A further difficulty in presenting the Good News of salvation today is that in polite society there is a belief that sin is mainly due to ignorance and social depravation, and maybe eradicated by education and economics. Information, however, does not change character and therapy is no substitute for prayer and belief in the gospel of Jesus Christ. It is true that social evils such as racism, sectarianism, sexism and greed are sinful, because they are an offence to human dignity, and therefore to God in whose image all people are made. Sin is more than an offence against one another, and reconciliation with one another is not reconciliation with God. The Bible with laser-like precision repeats that sin disrupts relationship with God. Sin is a failure to reach God's standards, it departs from God's path, it transgresses God's law and defies God's authority. The essence of sin is self-defying pride. We play God when we love and serve and please ourselves, without reference to God. Augustine describes this bent on self-possession as homo incurvatus in se, which has been depicted as a wood-shaving curled around its own inner emptiness.

Who Are The Needy?

Aleksandr Solzhenitsyn put it insightfully: "If only there were evil people somewhere insidiously committing evil deeds, and it were necessary only to separate them from the rest of us and destroy them. But the line dividing good and evil cuts through the heart of every human being. And who is willing to destroy a piece of his own heart?"

John Wesley in his preaching, like Charles Wesley in his hymns, emphasised the biblical analysis that all have sinned and fallen short of the glory of God (Romans 3:23). After the rigours of religious discipline including failed missionary service in Georgia, he still felt alienated from God and wrote: "This then, I have learned in the ends of the earth that I am fallen short of the glory of God...and having nothing in or of myself to plead, I have no hope..." Wesley insisted that this was the universal condition, and being incapable of extracting itself, humankind needed salvation.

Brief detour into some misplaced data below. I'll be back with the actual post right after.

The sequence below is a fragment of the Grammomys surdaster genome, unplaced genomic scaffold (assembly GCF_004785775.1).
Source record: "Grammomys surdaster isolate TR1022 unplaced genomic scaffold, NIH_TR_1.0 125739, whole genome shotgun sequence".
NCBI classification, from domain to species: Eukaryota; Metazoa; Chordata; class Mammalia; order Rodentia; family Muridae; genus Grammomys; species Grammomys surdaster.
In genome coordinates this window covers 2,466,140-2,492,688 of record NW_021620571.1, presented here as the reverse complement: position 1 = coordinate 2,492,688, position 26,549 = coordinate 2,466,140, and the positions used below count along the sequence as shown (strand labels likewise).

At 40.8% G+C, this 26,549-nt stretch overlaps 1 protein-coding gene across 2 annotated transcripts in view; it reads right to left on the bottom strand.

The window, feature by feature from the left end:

What Is Salvation?

A recent draft publication (2002) from the Faith and Order Committee of the Methodist Church in Ireland states: "Salvation means not only the forgiveness of sins, but also freedom; freedom from the fear of death and hell, and freedom from the fear that life is without purpose or meaning. This can be ours because of God's grace - his undeserved goodness to us. Neither good deeds nor pious religious practices in themselves can earn salvation, whether they are done by us or on our behalf. Indeed such attempts to earn salvation show our concern to do something by ourselves, for ourselves. This concern with self, is the very opposite of that denial with self, which is required of those who would follow Jesus. All that is asked of us is that we have faith. Faith in this context is not a confession of faith such as the Apostle's Creed or a specific religious faith, but primarily trust in God through Christ. We have to recognise God's loving kindness reaching out to us, especially from the cross of Christ, and accept this personally.

In previous revival times there was talk of 'a passion for souls'. There is an urgent challenge to evangelise the uncommitted in our churches, the unevangelised in our neighbourhood and the unreached in the world. Why? Because all need to be saved